I learned some things last night, y’all.
For example: there are three kinds of cork which make up a champagne cork. When a cork goes into a bottle, it’s cylindrical, but all three kinds of cork expand at different rates, and then it takes on that champagne-cork shape.
Also: white wines might be described sometimes as “buttery” or “toasty,” because of the interaction with yeast. Makes sense. Reds are more likely to be described in terms of spices: clove, nutmeg, and so forth, with maybe even sort of a “grilled meat” note. “Complex” might be a better descriptor than “funky.” There’s a method to this, with some artistic license.
I haven’t been a wine girl for a year or two now. I had a bad reaction to a red wine recently, in that it caused red splotches all up and down my arms within a matter of sips, and then I just quit trying to like it. Whites are all sugar, sometimes, and for the calories, I’d rather just have a Coke. I gave up and switched almost entirely to beer, and of course anything that sparkles. We were talking about champagne last night, and one of the girls admitted she felt bad because she didn’t really like champagne. I admitted to feeling bad because I only like champagne. “Is that trashy?” I asked. “I feel like that makes me a little bit trashy. It’s only worth it when there are bubbles.”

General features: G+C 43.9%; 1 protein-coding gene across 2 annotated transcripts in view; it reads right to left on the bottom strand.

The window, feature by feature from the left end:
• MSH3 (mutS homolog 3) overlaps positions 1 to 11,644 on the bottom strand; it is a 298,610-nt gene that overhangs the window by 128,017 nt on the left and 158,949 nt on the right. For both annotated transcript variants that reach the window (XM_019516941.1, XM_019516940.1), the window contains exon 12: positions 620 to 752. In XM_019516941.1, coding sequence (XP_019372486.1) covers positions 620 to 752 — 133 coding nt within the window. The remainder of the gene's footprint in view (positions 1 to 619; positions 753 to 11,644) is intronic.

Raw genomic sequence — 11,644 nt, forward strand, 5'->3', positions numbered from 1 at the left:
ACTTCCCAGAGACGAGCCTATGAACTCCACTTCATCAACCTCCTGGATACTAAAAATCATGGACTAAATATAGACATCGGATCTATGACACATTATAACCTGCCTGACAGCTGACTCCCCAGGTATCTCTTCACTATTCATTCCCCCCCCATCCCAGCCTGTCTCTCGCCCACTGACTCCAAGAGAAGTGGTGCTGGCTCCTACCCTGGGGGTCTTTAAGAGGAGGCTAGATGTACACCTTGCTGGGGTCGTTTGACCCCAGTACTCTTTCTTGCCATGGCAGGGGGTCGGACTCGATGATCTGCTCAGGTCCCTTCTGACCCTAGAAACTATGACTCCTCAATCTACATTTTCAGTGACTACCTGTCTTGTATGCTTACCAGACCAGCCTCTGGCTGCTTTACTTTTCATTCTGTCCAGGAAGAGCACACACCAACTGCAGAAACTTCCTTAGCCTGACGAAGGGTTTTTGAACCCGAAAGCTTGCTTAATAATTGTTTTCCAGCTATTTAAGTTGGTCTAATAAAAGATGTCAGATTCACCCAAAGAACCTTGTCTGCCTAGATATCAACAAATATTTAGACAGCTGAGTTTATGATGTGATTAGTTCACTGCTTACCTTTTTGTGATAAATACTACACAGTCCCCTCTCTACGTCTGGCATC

But after the wine tasting I went to last night at The Wine Feed, I’ve expanded my palette. I’ve also expanded my vocabulary, which is helpful; otherwise, it’s hard to get your mind around what you like, and what you don’t, and why. Philip, who is co-owner of The Wine Feed, did the pouring and the very patient teaching. He was a good sport about all the girl talk going on, which increased rapidly as the glasses were emptied. Beyond the wine vocabulary, I thought it was fascinating to learn a little bit of wine science. There’s chemistry, of course, and botany, and physical geography which impacts how the grapes grow, and where. Philip explained that running a vineyard has to be regarded as a long-term venture; long-term, as in generational. It’s such an interesting notion, in this age of immediacy, to consider the history of a grape, a vineyard, a family business.
Also cool: the wines at The Wine Feed are pretty carefully curated, so you’re likely to end up with something great which you won’t find at the grocery store, but won’t break your budget. (If you’re in a pinch, they’ll deliver your wine by bike, so give them a call.)
All in all, it was a great evening of chit chat and education. I met some fabulous, friendly Triangle blog ladies. And, of course, I took home a bottle of something bubbly for later.